First, a massive disclaimer: Voyageur’s author Bruno Dias is a friend. Also, I often do work for Failbetter, which provided support for Voyageur via Fundbetter. In addition, Voyageur uses procedural text generation features that draw on things I did for Annals of the Parrigues, and I had a number of conversations with Bruno about the game while it was in development. That said, I will try to be as useful as I can, since I’ve been asked for more of an assessment than the simple announcements I’ve been posting.
What is Voyageur? This is a systematic quality-based narrative with procedurally generated textual descriptions, trading, and perma-death — though in the right circumstances you can leave a substantial legacy to a future captain.
To unpack that a bit: you start out on a planet with a little money and a few supplies and something called a Descent Drive. A Descent Drive is alien technology that moves faster than anything made by humans — but only in one direction, towards the center of the galaxy. If you want to take a trip on one, you are never coming home.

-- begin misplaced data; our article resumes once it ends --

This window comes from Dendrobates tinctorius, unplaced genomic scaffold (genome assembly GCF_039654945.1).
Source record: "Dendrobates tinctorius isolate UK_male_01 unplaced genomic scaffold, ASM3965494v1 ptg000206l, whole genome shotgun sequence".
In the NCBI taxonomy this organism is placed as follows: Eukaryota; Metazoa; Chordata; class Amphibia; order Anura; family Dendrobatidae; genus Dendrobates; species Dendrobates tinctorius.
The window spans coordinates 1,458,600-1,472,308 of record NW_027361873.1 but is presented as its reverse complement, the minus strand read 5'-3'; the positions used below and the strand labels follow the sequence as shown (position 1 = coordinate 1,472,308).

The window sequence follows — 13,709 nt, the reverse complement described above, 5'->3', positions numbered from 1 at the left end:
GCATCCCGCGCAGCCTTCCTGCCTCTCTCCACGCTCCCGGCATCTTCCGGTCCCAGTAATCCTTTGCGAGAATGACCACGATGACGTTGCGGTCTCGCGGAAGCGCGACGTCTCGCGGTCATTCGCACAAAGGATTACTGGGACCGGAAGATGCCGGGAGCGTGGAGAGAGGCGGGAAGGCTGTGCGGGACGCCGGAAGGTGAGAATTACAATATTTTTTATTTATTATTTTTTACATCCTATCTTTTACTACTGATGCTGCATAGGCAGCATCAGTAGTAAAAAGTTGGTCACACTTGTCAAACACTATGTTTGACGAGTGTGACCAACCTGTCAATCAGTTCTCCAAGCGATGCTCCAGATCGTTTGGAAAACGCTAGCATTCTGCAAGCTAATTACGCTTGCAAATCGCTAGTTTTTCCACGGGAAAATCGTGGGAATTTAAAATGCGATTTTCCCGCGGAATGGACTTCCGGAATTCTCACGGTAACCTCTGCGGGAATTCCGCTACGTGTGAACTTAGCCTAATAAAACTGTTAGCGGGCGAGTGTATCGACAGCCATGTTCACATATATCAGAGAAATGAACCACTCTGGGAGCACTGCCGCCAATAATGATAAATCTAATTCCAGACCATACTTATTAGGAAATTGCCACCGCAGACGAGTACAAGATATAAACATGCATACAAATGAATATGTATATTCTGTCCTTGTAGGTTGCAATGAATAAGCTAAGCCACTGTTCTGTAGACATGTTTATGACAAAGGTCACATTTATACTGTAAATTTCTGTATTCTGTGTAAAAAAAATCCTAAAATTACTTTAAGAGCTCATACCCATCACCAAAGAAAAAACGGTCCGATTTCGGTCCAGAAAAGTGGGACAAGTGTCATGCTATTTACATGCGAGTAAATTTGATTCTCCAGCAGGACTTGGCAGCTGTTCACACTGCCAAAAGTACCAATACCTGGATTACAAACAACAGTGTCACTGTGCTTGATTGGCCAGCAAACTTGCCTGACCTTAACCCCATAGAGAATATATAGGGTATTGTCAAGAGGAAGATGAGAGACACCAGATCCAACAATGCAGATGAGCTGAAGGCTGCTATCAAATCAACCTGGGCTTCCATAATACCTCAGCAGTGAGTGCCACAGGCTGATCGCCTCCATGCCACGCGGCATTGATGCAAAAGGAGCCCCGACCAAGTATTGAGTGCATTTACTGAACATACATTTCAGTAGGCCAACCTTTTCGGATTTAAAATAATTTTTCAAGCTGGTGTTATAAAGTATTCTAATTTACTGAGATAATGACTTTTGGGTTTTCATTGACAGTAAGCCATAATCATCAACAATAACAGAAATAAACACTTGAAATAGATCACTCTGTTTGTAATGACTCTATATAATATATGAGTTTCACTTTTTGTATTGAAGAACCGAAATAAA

So you set out, and each time you do, you have the ability to steer a little. You can typically pick which of 2-5 available planets you want to see next. You know one or two facts about them. Sometimes those facts are enough to tell you which planet is going to be the best place to sell off your current cargo or drop a passenger; sometimes you’re pretty much taking your chances. The descriptions of the planets, as well as the crew you pick up and the trade goods you acquire, are all procedurally generated. Planets have governments, cultures, climates. Trade goods have different levels of quality and other features that make them appealing on different worlds. I particularly enjoyed some of the trade good descriptions that hinted at the surrounding culture: Sea urchin substitute. Generic locust steaks. An artwork consisting of AR decorations overlaid on electronic components.